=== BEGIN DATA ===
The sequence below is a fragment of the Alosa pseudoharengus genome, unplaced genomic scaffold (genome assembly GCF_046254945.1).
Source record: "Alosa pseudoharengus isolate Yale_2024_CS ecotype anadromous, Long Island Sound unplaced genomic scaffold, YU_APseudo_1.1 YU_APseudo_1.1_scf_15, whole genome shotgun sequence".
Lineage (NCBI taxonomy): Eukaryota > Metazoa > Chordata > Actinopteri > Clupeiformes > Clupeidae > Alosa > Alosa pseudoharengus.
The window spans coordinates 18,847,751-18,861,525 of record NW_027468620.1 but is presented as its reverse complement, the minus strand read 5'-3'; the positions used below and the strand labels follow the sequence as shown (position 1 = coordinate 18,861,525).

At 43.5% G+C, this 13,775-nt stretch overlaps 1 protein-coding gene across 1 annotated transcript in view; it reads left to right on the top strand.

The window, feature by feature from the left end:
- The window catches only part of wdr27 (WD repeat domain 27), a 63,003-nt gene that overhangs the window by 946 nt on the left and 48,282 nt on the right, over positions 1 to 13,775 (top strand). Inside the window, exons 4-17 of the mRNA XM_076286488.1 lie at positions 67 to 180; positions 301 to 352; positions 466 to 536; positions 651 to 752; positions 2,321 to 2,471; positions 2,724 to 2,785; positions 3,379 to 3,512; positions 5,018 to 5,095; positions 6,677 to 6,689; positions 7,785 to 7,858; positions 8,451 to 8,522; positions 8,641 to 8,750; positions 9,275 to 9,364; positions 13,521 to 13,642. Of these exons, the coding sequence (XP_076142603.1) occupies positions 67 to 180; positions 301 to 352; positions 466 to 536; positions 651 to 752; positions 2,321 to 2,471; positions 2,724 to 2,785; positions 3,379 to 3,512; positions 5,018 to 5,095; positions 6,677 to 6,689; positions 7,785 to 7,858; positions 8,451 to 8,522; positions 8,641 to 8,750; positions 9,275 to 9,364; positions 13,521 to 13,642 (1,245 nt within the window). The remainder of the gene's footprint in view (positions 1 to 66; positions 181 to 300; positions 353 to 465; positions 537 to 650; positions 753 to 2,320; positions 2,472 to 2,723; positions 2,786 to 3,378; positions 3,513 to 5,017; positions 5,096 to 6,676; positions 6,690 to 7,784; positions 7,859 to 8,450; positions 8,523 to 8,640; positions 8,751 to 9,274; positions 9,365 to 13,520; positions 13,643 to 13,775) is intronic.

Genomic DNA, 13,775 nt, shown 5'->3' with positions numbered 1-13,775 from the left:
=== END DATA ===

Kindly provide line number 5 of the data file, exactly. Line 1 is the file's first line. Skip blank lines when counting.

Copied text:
At 43.5% G+C, this 13,775-nt stretch overlaps 1 protein-coding gene across 1 annotated transcript in view; it reads left to right on the top strand.